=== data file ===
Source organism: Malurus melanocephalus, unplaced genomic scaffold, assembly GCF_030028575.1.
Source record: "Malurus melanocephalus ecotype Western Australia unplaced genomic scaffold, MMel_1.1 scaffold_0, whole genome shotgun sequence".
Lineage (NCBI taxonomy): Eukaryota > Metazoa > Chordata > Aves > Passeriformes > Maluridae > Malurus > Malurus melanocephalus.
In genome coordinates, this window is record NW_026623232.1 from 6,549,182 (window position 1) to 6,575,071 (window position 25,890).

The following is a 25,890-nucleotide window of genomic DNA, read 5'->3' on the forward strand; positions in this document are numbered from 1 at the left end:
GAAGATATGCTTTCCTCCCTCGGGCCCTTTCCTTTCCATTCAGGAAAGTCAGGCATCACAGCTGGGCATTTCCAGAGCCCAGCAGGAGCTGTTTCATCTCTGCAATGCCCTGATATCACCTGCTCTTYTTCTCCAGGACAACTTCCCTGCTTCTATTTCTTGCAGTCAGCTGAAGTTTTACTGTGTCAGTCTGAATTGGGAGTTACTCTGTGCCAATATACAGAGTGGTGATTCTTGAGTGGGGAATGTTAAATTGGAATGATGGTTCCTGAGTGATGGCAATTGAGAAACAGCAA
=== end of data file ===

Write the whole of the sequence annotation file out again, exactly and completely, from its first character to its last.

Source organism: Malurus melanocephalus, unplaced genomic scaffold, assembly GCF_030028575.1.
Source record: "Malurus melanocephalus ecotype Western Australia unplaced genomic scaffold, MMel_1.1 scaffold_0, whole genome shotgun sequence".
Lineage (NCBI taxonomy): Eukaryota > Metazoa > Chordata > Aves > Passeriformes > Maluridae > Malurus > Malurus melanocephalus.
In genome coordinates, this window is record NW_026623232.1 from 6,549,182 (window position 1) to 6,575,071 (window position 25,890).

The following is a 25,890-nucleotide window of genomic DNA, read 5'->3' on the forward strand; positions in this document are numbered from 1 at the left end:
GAAGATATGCTTTCCTCCCTCGGGCCCTTTCCTTTCCATTCAGGAAAGTCAGGCATCACAGCTGGGCATTTCCAGAGCCCAGCAGGAGCTGTTTCATCTCTGCAATGCCCTGATATCACCTGCTCTTYTTCTCCAGGACAACTTCCCTGCTTCTATTTCTTGCAGTCAGCTGAAGTTTTACTGTGTCAGTCTGAATTGGGAGTTACTCTGTGCCAATATACAGAGTGGTGATTCTTGAGTGGGGAATGTTAAATTGGAATGATGGTTCCTGAGTGATGGCAATTGAGAAACAGCAA